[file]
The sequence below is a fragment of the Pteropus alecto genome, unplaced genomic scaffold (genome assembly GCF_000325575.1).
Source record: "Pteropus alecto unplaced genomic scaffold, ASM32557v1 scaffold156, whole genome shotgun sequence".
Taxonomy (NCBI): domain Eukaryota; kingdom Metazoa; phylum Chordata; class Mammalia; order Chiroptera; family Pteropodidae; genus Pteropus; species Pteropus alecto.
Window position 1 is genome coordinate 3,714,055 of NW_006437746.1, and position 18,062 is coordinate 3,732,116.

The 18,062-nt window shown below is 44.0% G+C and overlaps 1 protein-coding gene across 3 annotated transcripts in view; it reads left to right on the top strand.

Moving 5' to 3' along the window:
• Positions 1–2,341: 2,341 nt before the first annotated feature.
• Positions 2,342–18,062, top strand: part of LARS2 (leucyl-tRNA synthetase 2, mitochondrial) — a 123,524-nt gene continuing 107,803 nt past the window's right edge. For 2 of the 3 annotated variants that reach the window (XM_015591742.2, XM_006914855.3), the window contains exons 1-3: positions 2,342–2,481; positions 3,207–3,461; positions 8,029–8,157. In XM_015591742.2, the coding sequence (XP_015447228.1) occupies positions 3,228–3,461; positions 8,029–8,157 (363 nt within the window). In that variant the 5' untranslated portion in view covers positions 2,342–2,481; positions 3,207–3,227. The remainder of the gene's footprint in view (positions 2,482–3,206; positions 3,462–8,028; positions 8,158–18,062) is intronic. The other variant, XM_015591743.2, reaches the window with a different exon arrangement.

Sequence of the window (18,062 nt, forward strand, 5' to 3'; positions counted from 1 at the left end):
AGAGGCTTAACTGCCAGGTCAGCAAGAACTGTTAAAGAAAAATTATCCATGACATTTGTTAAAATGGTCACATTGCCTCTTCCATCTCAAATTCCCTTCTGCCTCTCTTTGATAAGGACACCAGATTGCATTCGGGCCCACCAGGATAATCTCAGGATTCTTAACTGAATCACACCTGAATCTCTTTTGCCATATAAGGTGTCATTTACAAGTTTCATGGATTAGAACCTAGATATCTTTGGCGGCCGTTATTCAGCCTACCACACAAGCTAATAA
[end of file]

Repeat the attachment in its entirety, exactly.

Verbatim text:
The sequence below is a fragment of the Pteropus alecto genome, unplaced genomic scaffold (genome assembly GCF_000325575.1).
Source record: "Pteropus alecto unplaced genomic scaffold, ASM32557v1 scaffold156, whole genome shotgun sequence".
Taxonomy (NCBI): domain Eukaryota; kingdom Metazoa; phylum Chordata; class Mammalia; order Chiroptera; family Pteropodidae; genus Pteropus; species Pteropus alecto.
Window position 1 is genome coordinate 3,714,055 of NW_006437746.1, and position 18,062 is coordinate 3,732,116.

The 18,062-nt window shown below is 44.0% G+C and overlaps 1 protein-coding gene across 3 annotated transcripts in view; it reads left to right on the top strand.

Moving 5' to 3' along the window:
• Positions 1–2,341: 2,341 nt before the first annotated feature.
• Positions 2,342–18,062, top strand: part of LARS2 (leucyl-tRNA synthetase 2, mitochondrial) — a 123,524-nt gene continuing 107,803 nt past the window's right edge. For 2 of the 3 annotated variants that reach the window (XM_015591742.2, XM_006914855.3), the window contains exons 1-3: positions 2,342–2,481; positions 3,207–3,461; positions 8,029–8,157. In XM_015591742.2, the coding sequence (XP_015447228.1) occupies positions 3,228–3,461; positions 8,029–8,157 (363 nt within the window). In that variant the 5' untranslated portion in view covers positions 2,342–2,481; positions 3,207–3,227. The remainder of the gene's footprint in view (positions 2,482–3,206; positions 3,462–8,028; positions 8,158–18,062) is intronic. The other variant, XM_015591743.2, reaches the window with a different exon arrangement.

Sequence of the window (18,062 nt, forward strand, 5' to 3'; positions counted from 1 at the left end):
AGAGGCTTAACTGCCAGGTCAGCAAGAACTGTTAAAGAAAAATTATCCATGACATTTGTTAAAATGGTCACATTGCCTCTTCCATCTCAAATTCCCTTCTGCCTCTCTTTGATAAGGACACCAGATTGCATTCGGGCCCACCAGGATAATCTCAGGATTCTTAACTGAATCACACCTGAATCTCTTTTGCCATATAAGGTGTCATTTACAAGTTTCATGGATTAGAACCTAGATATCTTTGGCGGCCGTTATTCAGCCTACCACACAAGCTAATAA